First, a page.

We describe an unusual and rarely documented site of SIH supported by clear radiological evidence: a case of spontaneous cerebrospinal fluid (CSF) fistulae involving the C7 and C8 nerve root sheaths, presenting with sudden onset headache and requiring surgical intervention to seal the leaks. Investigations confirmed the leaks and the typical MRI findings of meningeal enhancement, which were resolved after surgery.
June 24, 2016: British Journal of Neurosurgery
Woori Park, Sang Duk Hong, Do-Hyun Nam, Doo-Sik Kong, Gwanghui Ryu, Hyo Yeol Kim, Seung-Kyu Chung, Hun-Jong Dhong
OBJECTIVE: The nasoseptal flap (NSF) has been shown to be a mainstay in the reconstruction of skull base defects. We evaluated the efficacy and complications of NSF in patients with a history of septal surgery who had the potential risk of tearing and poor vascularity. METHODS: We performed a retrospective chart and video review of patients who underwent NSF for skull base reconstruction between February 2012 and May 2015. Comparison was made between 18 patients (revision group) who had a history of septoplasty and/or transseptal transsphenoidal approach and 88 patients (primary group) without a history of septal surgery...
September 2016: World Neurosurgery
Nicholas L Deep, Joseph M Hoxworth, Christopher J Stevens, Michael J Link, Colin L W Driscoll, Christopher P Wood
OBJECTIVE: The radiologic appearance of arachnoid granulations (AGs) in typical locations is well established and they are rarely mistaken for other pathologies. However, when large and seen in atypical locations, such as along the posterior petrous bone, AGs can be a source of diagnostic and therapeutic confusion. We present two cases of giant posterior temporal bone AGs and review their clinical presentation, potential complications, and an imaging-based differential diagnosis. PATIENTS: Two patients with surgically or pathologically proven giant symptomatic AGs in the posterior petrous bone...
August 2016: Otology & Neurotology
Ha Son Nguyen, Andrew Foy, Peter Havens
BACKGROUND: Surgery is routinely recommended for lumbar lipomyelomeningocele, especially in the setting of tethered cord syndrome. The most common complications are wound infections and cerebrospinal fluid (CSF) leak, which remain confined to the surgical site. To the best of our knowledge, there have been no prior reports relating an intracranial subdural empyema following detethering surgery. Prompt diagnosis is essential since subdural empyema is a neurosurgical emergency. CASE DESCRIPTION: The patient was an 11-month-old male who underwent detethering surgery for a lumbar lipomyelomeningocele...
2016: Surgical Neurology International
Vilaas S Shetty, Martin N Reis, Joseph M Aulino, Kevin L Berger, Joshua Broder, Asim F Choudhri, A Tuba Kendi, Marcus M Kessler, Claudia F Kirsch, Michael D Luttrull, Laszlo L Mechtler, J Adair Prall, Patricia B Raksin, Christopher J Roth, Aseem Sharma, O Clark West, Max Wintermark, Rebecca S Cornelius, Julie Bykowski
Neuroimaging plays an important role in the management of head trauma. Several guidelines have been published for identifying which patients can avoid neuroimaging. Noncontrast head CT is the most appropriate initial examination in patients with minor or mild acute closed head injury who require neuroimaging as well as patients with moderate to severe acute closed head injury. In short-term follow-up neuroimaging of acute traumatic brain injury, CT and MRI may have complementary roles. In subacute to chronic traumatic brain injury, MRI is the most appropriate initial examination, though CT may have a complementary role in select circumstances...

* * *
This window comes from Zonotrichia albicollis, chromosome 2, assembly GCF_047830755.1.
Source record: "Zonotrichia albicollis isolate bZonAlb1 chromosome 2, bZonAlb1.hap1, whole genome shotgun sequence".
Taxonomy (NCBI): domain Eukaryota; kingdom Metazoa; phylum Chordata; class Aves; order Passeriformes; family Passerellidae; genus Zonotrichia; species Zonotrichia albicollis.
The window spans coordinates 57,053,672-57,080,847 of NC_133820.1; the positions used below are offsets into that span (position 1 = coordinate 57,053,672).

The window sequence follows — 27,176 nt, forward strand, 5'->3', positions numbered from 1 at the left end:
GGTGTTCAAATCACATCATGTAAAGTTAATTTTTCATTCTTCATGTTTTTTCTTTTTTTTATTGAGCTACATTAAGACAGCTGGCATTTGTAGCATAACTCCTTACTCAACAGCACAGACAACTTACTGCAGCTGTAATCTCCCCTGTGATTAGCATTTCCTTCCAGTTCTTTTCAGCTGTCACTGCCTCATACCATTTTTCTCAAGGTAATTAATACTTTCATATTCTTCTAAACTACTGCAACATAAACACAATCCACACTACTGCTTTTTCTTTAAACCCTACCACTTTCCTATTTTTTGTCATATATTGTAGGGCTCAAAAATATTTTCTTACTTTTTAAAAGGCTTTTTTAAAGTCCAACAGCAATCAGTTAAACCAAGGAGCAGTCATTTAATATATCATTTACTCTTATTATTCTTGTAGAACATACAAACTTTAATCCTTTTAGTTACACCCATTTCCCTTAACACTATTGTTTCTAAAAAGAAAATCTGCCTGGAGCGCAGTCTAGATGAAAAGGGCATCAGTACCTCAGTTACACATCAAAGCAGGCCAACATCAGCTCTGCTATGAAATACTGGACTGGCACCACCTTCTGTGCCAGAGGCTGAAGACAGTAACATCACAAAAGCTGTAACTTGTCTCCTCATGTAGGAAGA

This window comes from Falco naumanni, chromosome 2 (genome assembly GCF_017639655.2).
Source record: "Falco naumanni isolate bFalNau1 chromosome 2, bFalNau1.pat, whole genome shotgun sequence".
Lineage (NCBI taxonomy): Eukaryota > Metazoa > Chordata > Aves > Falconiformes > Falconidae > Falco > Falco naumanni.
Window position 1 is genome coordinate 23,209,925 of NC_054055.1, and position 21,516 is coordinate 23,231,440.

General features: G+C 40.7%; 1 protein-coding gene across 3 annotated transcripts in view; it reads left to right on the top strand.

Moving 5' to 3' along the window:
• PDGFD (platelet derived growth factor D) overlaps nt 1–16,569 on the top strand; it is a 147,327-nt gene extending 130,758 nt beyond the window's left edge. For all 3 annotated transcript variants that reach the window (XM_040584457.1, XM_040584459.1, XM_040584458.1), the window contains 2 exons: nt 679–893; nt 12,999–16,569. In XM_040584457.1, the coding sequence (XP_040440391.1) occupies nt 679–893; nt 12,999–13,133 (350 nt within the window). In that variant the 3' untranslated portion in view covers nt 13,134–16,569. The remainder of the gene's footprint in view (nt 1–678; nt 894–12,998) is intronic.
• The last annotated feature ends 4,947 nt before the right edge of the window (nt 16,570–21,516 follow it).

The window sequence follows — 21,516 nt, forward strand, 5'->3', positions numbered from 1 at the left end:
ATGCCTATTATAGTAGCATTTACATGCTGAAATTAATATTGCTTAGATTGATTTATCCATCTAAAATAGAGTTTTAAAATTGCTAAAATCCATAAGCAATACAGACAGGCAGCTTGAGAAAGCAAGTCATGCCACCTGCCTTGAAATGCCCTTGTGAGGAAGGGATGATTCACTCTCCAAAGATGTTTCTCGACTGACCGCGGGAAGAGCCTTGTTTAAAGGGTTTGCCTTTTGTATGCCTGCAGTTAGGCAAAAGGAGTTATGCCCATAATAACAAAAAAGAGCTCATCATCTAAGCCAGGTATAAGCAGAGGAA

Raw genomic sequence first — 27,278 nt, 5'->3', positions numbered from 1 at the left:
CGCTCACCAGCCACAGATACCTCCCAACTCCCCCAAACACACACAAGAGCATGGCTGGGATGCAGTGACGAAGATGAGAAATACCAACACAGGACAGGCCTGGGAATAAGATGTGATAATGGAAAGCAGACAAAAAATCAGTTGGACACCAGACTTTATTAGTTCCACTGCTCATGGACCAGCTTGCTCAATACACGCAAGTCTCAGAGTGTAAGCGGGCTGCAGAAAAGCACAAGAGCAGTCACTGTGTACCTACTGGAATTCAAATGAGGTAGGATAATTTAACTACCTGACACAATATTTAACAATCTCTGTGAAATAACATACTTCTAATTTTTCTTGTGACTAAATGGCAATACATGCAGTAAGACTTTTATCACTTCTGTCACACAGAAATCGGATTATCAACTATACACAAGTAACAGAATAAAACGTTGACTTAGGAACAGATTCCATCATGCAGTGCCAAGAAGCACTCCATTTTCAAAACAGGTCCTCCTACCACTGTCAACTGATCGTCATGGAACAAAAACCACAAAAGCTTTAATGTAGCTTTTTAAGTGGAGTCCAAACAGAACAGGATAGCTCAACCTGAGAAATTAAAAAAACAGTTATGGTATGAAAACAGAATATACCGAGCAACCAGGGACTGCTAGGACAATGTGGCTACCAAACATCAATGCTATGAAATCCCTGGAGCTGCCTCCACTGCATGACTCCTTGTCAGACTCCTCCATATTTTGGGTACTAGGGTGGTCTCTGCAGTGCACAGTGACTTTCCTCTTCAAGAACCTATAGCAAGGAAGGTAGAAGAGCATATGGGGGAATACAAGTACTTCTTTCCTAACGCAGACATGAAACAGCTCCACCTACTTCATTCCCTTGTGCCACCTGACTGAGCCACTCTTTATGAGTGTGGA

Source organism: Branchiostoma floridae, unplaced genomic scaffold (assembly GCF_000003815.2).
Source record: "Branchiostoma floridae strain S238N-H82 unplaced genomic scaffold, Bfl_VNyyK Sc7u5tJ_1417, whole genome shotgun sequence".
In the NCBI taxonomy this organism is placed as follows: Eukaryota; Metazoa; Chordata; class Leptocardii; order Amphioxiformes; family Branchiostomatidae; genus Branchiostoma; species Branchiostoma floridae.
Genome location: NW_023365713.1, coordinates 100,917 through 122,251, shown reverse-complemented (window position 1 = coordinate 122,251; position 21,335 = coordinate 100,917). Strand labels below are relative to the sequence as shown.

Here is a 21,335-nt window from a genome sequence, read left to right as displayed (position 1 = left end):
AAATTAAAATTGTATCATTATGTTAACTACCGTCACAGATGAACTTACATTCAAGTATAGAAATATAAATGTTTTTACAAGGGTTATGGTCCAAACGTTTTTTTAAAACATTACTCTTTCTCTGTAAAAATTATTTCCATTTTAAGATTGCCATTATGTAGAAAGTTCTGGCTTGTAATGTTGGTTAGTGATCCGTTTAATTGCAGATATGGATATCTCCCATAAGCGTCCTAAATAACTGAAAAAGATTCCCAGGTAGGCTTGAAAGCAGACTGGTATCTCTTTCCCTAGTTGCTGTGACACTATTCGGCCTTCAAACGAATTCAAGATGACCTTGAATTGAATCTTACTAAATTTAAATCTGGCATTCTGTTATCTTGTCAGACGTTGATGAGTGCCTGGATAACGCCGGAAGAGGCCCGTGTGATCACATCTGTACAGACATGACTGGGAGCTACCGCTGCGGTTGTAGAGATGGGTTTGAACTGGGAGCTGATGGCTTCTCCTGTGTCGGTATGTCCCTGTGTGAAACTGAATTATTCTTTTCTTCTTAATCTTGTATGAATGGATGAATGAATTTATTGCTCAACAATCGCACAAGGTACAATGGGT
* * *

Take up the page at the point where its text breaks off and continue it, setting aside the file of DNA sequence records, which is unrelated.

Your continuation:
June 2016: Journal of the American College of Radiology: JACR
Lisa B E Shields, John R Johnson, Christopher B Shields
Posterior reversible encephalopathy syndrome (PRES) is a clinicoradiological syndrome characterized by headaches, altered mental status, seizures, and visual disturbances. Classic MRI findings include white matter changes of the parieto-occipital regions. This syndrome has been encountered in myriad medical illnesses, including hypertension, preeclampsia/eclampsia, and immunosuppressive conditions. While the pathogenesis of the disorder is unclear, vasoconstriction and hypoperfusion leading to brain ischemia and vasogenic edema have been implicated as potential mechanisms...
June 3, 2016: Journal of Neurosurgery. Spine
Justin Seltzer, Arash Babadjouni, Bozena B Wrobel, Gabriel Zada
Spontaneous cerebrospinal fluid (CSF) rhinorrhea due to a skull base defect requires prompt diagnosis and treatment. Multiple surgical options are available for repairing the fistula, including the two-layer "fascial apposition" method and use of a pedicled nasal-septal flap. A 44-year-old obese woman presented with 4 months of progressive cough, exertional dyspnea, hoarseness, and intermittent fluid drainage from the right nostril. Chest computed tomography (CT) imaging and bronchoscopy showed chronic pneumonitis, which was confirmed by pulmonary wedge resection...
June 2016: Journal of Neurological Surgery Reports
Hakeem J Shakir, Paul McBride, Renée M Reynolds
BACKGROUND: The authors present the unique case of a dural-based, infantile hemangioma located in the posterior fossa of a 15-day-old infant. CASE DESCRIPTION: The patient presented with hydrocephalus. The lesion was identified by magnetic resonance imaging and was subsequently resected. Diagnosis of the lesion was confirmed with immunohistochemistry staining. The patient's hospital course was complicated by transverse sinus thrombosis and a cerebrospinal fluid leak that were treated with anticoagulation therapy and ventriculoperitoneal shunt placement, respectively...
2016: Surgical Neurology International
Semra Işik, Baran Yilmaz, Murat Şakir Ekşi, Emel Ece Özcan-Ekşi, Akin Akakin, Zafer Orkun Toktaş, Mustafa Kemal Demir, Deniz Konya
In this case-based review, the authors analyzed relevant literature with an illustrative patient of theirs about subdural hematoma secondary to dural tear at spinal surgery. Intracranial hypotension is a condition of decreased cerebrospinal fluid volume and pressure. Even though intracranial hypotension is temporary and can be managed conservatively, it may progress and result in subdural fluid collections, hematoma formations, "brain sagging or slumping" states, syringohydromyelia, encephalopathy, coma, and even death...
June 2016: Journal of Craniofacial Surgery
Aikaterini Patrona, Kunal S Patel, Evan D Bander, Alpesh Mehta, Apostolos John Tsiouris, Vijay K Anand, Theodore H Schwartz
OBJECTIVE Surgery within the cavernous sinus (CS) remains a controversial topic because of the delicate and complex anatomy. The risk also varies with tumor consistency. Softer tumors such as pituitary adenomas are more likely to be surgically treated, while firm tumors such as meningiomas are often treated with radiosurgery. However, a wide range of pathologies that can involve the CS are amenable to surgery. The authors describe and analyze their results using endonasal endoscopic "medial-to-lateral" approaches for nonadenomatous, nonmeningeal tumors, in relation to the degree of invasion within the CS...
April 29, 2016: Journal of Neurosurgery